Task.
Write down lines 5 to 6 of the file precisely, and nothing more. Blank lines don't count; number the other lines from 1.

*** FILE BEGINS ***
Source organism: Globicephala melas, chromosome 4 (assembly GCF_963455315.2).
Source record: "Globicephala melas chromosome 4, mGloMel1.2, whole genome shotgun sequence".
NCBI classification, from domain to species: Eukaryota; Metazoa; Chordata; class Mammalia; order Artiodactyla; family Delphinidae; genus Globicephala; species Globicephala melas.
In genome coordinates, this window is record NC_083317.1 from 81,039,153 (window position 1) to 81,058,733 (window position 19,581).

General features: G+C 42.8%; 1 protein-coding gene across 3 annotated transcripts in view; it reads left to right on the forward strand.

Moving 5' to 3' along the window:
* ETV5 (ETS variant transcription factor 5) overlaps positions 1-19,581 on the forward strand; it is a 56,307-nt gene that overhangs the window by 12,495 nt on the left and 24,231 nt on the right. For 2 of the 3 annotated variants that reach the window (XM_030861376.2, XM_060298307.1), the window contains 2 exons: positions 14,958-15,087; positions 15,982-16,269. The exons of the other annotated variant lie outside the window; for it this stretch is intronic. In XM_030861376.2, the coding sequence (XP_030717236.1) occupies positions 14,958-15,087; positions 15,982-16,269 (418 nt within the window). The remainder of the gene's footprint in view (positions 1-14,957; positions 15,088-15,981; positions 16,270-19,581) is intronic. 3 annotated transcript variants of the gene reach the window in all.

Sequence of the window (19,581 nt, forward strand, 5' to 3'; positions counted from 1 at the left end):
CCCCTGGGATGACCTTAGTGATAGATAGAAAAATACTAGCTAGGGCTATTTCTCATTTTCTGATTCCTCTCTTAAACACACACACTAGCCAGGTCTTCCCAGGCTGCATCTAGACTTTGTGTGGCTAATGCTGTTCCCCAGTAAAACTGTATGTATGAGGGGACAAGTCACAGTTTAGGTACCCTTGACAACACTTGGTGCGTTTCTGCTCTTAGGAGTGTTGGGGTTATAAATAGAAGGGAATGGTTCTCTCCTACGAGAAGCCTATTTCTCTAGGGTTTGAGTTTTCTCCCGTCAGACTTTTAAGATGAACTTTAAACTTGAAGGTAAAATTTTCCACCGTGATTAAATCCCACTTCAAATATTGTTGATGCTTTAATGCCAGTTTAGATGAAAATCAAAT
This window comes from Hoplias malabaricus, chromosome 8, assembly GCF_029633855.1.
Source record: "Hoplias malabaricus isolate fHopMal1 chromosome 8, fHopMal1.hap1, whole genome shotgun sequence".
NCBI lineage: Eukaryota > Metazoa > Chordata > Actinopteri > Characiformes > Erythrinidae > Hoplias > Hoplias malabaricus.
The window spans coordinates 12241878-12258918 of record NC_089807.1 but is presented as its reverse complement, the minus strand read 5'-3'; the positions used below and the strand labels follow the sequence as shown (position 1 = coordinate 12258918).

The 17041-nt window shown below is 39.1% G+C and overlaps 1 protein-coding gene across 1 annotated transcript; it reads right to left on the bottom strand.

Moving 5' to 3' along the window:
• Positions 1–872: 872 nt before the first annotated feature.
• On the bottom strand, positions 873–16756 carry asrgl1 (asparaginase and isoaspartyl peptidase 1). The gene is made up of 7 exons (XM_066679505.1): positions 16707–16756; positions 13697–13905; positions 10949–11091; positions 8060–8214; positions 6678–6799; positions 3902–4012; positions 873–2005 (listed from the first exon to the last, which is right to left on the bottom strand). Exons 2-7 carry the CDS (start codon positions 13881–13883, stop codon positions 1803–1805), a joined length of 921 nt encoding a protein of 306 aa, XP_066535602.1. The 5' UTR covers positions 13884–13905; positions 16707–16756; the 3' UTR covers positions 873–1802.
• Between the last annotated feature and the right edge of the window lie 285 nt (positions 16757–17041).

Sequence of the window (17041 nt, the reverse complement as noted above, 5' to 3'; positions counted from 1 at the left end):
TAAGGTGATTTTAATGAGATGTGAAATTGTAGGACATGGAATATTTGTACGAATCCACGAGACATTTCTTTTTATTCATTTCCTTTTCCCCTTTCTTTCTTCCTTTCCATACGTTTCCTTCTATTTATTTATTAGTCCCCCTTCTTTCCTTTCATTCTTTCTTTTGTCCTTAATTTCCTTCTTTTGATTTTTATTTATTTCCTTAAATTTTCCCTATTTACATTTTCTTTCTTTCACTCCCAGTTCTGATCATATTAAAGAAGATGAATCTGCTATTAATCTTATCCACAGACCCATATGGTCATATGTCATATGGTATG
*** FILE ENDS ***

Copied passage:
General features: G+C 42.8%; 1 protein-coding gene across 3 annotated transcripts in view; it reads left to right on the forward strand.

Moving 5' to 3' along the window: